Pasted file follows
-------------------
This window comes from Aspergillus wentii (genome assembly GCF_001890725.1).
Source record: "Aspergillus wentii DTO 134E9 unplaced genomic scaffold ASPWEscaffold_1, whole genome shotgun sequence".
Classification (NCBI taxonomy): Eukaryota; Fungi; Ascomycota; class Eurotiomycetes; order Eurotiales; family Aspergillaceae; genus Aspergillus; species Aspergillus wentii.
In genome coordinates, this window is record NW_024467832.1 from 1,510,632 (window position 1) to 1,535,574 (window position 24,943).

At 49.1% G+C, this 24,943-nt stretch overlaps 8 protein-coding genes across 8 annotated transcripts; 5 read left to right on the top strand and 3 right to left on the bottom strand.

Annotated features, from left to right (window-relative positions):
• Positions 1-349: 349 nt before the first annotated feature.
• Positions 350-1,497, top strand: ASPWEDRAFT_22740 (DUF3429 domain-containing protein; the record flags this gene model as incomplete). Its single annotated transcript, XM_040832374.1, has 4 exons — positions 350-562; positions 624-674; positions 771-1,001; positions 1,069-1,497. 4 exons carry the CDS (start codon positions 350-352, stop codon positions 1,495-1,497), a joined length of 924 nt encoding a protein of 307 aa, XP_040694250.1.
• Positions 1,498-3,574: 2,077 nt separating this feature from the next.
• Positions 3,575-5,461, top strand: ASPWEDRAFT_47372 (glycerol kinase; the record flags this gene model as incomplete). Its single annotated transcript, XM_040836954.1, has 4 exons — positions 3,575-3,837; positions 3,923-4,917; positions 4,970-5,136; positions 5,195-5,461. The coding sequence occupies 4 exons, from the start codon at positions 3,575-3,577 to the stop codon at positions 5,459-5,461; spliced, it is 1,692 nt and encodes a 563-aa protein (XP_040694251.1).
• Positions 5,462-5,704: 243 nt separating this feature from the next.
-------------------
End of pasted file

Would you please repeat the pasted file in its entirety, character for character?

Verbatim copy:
This window comes from Aspergillus wentii (genome assembly GCF_001890725.1).
Source record: "Aspergillus wentii DTO 134E9 unplaced genomic scaffold ASPWEscaffold_1, whole genome shotgun sequence".
Classification (NCBI taxonomy): Eukaryota; Fungi; Ascomycota; class Eurotiomycetes; order Eurotiales; family Aspergillaceae; genus Aspergillus; species Aspergillus wentii.
In genome coordinates, this window is record NW_024467832.1 from 1,510,632 (window position 1) to 1,535,574 (window position 24,943).

At 49.1% G+C, this 24,943-nt stretch overlaps 8 protein-coding genes across 8 annotated transcripts; 5 read left to right on the top strand and 3 right to left on the bottom strand.

Annotated features, from left to right (window-relative positions):
• Positions 1-349: 349 nt before the first annotated feature.
• Positions 350-1,497, top strand: ASPWEDRAFT_22740 (DUF3429 domain-containing protein; the record flags this gene model as incomplete). Its single annotated transcript, XM_040832374.1, has 4 exons — positions 350-562; positions 624-674; positions 771-1,001; positions 1,069-1,497. 4 exons carry the CDS (start codon positions 350-352, stop codon positions 1,495-1,497), a joined length of 924 nt encoding a protein of 307 aa, XP_040694250.1.
• Positions 1,498-3,574: 2,077 nt separating this feature from the next.
• Positions 3,575-5,461, top strand: ASPWEDRAFT_47372 (glycerol kinase; the record flags this gene model as incomplete). Its single annotated transcript, XM_040836954.1, has 4 exons — positions 3,575-3,837; positions 3,923-4,917; positions 4,970-5,136; positions 5,195-5,461. The coding sequence occupies 4 exons, from the start codon at positions 3,575-3,577 to the stop codon at positions 5,459-5,461; spliced, it is 1,692 nt and encodes a 563-aa protein (XP_040694251.1).
• Positions 5,462-5,704: 243 nt separating this feature from the next.